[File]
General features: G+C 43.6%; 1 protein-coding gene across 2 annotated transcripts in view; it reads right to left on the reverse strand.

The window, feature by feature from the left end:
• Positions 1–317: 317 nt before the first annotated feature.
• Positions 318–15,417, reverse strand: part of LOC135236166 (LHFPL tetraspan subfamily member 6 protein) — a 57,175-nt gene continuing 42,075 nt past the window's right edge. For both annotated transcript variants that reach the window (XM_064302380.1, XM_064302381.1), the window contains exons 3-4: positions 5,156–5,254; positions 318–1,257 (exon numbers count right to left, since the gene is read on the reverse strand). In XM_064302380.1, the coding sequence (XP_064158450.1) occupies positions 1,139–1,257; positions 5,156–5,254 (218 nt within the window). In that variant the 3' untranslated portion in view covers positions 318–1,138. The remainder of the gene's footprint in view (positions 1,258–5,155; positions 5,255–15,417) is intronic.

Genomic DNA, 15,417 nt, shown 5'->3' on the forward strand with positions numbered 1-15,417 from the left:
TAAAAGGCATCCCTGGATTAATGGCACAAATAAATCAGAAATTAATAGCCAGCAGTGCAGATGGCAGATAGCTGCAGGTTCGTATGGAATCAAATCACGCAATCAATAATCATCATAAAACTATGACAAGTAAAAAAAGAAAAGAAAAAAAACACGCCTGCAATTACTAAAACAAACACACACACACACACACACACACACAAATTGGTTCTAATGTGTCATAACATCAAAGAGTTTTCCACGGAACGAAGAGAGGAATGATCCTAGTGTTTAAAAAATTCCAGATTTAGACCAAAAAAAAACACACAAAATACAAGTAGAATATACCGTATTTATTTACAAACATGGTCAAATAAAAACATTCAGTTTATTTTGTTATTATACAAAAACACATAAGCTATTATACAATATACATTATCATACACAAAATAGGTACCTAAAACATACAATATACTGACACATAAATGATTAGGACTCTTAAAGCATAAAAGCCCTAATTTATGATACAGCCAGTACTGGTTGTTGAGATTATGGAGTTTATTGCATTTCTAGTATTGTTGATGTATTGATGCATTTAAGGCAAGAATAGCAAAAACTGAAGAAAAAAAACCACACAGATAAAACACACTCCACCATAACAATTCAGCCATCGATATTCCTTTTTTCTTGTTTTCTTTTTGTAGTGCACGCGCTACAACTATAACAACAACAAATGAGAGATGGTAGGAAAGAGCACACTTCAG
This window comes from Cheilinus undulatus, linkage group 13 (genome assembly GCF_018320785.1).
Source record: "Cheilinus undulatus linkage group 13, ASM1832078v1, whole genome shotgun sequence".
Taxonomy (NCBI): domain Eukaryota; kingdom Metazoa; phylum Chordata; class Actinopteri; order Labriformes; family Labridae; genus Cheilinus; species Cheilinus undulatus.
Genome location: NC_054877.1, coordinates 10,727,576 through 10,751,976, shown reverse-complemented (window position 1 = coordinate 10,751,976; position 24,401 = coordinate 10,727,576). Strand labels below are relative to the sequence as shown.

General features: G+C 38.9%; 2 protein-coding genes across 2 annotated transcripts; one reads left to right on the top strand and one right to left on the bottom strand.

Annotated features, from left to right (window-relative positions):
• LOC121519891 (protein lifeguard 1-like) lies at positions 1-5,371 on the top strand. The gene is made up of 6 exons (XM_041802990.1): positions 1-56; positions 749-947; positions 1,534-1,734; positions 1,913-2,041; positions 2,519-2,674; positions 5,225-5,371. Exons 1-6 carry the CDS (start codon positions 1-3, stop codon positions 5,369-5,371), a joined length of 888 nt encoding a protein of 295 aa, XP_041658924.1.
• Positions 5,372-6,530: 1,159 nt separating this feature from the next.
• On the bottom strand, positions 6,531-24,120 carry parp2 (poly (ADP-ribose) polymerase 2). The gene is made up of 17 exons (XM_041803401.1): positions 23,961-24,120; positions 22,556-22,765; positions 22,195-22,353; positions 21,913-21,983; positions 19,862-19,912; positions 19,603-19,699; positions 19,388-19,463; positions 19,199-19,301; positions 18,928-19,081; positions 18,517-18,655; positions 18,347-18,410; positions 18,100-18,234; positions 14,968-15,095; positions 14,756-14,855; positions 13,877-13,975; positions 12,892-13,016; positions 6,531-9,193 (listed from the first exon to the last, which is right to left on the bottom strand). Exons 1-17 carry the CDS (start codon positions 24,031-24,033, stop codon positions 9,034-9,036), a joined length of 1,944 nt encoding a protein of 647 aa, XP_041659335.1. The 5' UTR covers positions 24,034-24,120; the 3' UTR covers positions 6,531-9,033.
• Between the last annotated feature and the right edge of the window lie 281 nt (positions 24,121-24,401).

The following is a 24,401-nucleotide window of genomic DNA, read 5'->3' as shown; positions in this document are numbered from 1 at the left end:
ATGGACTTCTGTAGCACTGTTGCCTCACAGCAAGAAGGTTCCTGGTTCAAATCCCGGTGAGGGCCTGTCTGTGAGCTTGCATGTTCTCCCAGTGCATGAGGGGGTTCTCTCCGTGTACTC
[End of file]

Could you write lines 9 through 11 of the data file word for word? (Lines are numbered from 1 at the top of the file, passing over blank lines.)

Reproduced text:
Taxonomy (NCBI): domain Eukaryota; kingdom Metazoa; phylum Chordata; class Actinopteri; order Labriformes; family Labridae; genus Cheilinus; species Cheilinus undulatus.
Genome location: NC_054877.1, coordinates 10,727,576 through 10,751,976, shown reverse-complemented (window position 1 = coordinate 10,751,976; position 24,401 = coordinate 10,727,576). Strand labels below are relative to the sequence as shown.

General features: G+C 38.9%; 2 protein-coding genes across 2 annotated transcripts; one reads left to right on the top strand and one right to left on the bottom strand.